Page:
August 12, 2011
Yesterday’s Supreme Court decision upholding Arizona’s law requiring employers to use E-verify or risk losing their business licenses will, like all Supreme Court decisions, take some time to implement and discover the unintended consequences.
However yesterday’s decision does not signals how the Supreme Court might rule on SB 1070 when, and if, it finally makes its way to the Supreme Court, which could be this winter with a decision in the Spring of 2012 before the Presidential elections.
Even though challenges to both laws involve the idea of preemption—whether the federal government has the sole authority to make and enforce laws on a particular issue—the underlying laws in question are significantly different.
The Support Our Law Enforcement and Safe Neighborhoods Act (introduced as Arizona Senate Bill 1070 and thus often referred to simply as Arizona SB 1070) is a legislative Act in the U.S. state of Arizona that was the broadest and strictest anti-illegal immigration measure in recent U.S. history. It has received national and international attention and has spurred considerable controversy.
The Obama administration challenged the law in Federal Court, and on July 28, 2010, U.S. District Court Judge Susan Bolton enjoined enforcement of several parts of it. The law required state and local police officers to check a person's immigration status, required immigrants to carry identification documents with them, and made it illegal for undocumented workers to solicit employment in public.
The 9th Circuit upheld Bolton's ruling in April this year, finding that Congress "explicitly required that in enforcing federal immigration law, state and local officers 'shall' be directed by the Attorney General."
U.S. federal law requires all aliens over the age of 14 who remain in the United States for longer than 30 days to register with the U.S. government, and to have registration documents in their possession at all times. The Arizona Act additionally makes it a state misdemeanor crime for an alien to be in Arizona without carrying the required documents, requires that state law enforcement officers attempt to determine an individual's immigration status during a "lawful stop, detention or arrest" when there is reasonable suspicion that the individual is an illegal alien, bars state or local officials or agencies from restricting enforcement of federal immigration laws, and cracks down on those sheltering, hiring and transporting illegal aliens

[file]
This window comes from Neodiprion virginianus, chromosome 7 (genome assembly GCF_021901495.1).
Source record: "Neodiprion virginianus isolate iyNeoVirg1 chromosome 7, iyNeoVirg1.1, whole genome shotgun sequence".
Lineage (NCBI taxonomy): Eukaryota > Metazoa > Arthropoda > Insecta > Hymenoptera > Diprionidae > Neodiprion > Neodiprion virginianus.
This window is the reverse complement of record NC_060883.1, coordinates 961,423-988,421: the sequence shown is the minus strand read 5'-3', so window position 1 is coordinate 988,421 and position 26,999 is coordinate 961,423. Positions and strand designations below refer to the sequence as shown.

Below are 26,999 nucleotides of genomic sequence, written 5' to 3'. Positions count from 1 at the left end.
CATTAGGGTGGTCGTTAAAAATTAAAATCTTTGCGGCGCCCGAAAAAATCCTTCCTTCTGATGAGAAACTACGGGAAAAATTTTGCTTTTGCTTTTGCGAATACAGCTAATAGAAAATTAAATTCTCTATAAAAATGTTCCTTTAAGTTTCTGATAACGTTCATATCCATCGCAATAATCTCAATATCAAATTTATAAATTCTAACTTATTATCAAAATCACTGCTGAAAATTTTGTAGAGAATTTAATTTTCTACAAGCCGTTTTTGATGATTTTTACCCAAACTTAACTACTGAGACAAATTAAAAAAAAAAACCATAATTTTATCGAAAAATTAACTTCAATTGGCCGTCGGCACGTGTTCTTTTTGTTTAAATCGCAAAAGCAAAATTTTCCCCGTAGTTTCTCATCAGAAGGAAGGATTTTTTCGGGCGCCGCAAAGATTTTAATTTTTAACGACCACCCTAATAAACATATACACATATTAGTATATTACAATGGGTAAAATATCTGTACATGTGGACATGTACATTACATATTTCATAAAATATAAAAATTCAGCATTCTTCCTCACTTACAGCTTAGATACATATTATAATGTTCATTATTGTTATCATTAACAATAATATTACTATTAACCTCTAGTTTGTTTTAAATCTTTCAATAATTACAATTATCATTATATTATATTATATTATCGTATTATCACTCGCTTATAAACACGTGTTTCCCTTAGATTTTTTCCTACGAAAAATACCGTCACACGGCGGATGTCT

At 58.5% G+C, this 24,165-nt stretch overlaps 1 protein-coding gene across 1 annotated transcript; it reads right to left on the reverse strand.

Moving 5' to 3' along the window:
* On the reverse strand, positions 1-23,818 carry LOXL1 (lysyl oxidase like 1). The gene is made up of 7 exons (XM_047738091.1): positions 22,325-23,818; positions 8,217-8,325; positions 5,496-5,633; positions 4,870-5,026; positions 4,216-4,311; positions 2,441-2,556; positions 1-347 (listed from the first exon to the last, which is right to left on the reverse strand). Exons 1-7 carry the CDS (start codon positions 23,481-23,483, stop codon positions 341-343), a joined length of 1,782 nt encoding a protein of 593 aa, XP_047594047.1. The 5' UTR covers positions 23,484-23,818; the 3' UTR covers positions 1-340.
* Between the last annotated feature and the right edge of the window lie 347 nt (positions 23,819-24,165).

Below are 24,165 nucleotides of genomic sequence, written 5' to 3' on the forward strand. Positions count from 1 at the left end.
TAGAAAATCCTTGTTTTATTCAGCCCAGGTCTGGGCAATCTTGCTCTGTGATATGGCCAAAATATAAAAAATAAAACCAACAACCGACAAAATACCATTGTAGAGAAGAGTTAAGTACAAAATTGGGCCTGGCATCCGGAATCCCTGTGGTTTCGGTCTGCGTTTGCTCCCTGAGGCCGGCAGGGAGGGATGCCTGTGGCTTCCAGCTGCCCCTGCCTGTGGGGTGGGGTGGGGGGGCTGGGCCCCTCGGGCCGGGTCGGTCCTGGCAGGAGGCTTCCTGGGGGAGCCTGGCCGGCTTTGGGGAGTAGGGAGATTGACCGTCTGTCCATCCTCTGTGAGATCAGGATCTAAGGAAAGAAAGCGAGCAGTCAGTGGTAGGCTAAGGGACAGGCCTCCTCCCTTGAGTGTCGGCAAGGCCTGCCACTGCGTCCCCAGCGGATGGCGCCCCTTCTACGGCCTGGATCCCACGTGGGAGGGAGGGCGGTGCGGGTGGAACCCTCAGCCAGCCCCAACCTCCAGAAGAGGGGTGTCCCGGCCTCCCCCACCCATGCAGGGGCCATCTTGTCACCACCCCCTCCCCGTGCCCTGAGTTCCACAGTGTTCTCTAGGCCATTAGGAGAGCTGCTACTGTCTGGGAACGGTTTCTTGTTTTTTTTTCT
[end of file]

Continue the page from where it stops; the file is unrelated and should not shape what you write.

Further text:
The Legal Arizona Workers Act was an effort to regulate the employment of undocumented immigrants by permitting the suspension or revocation of business licenses in the event that employers knowingly hired undocumented immigrants.
A majority of the Supreme Court rejected the argument that Arizona had overreached, relying on a specific exception in the Immigration and Nationality Act that said that state governments retained the authority to regulate employment verification through licensing. That fairly narrow exception decided the case, despite strong arguments about the federal scheme for regulating immigration and the costs that a mandatory employment verification system imposes.
Yesterday’s Decision More About Employment than Immigration
Yesterday’s decision was more about employment than immigration. While states have historically possessed the power to regulate employers within their borders, they have no authority to regulate immigration itself. This is the exclusive domain of the federal government—and the issue at stake in the SB 1070 litigation.
SB 1070, after all, has as its express purpose to make “attrition through enforcement” the policy of the state, which appears to be prejudicial and racist in nature. In other words, the state of Arizona decided in SB 1070 to make it so difficult for immigrants to live there that they would just leave. And while it was written to root out undocumented immigrants, the practical effect and the most objectionable to many was to make anyone who appeared vaguely foreign or different the possible target of questioning and racial profiling. Moreover, it created criminal penalties for being in the state illegally, essentially layering another level of punishment on people regardless of federal law.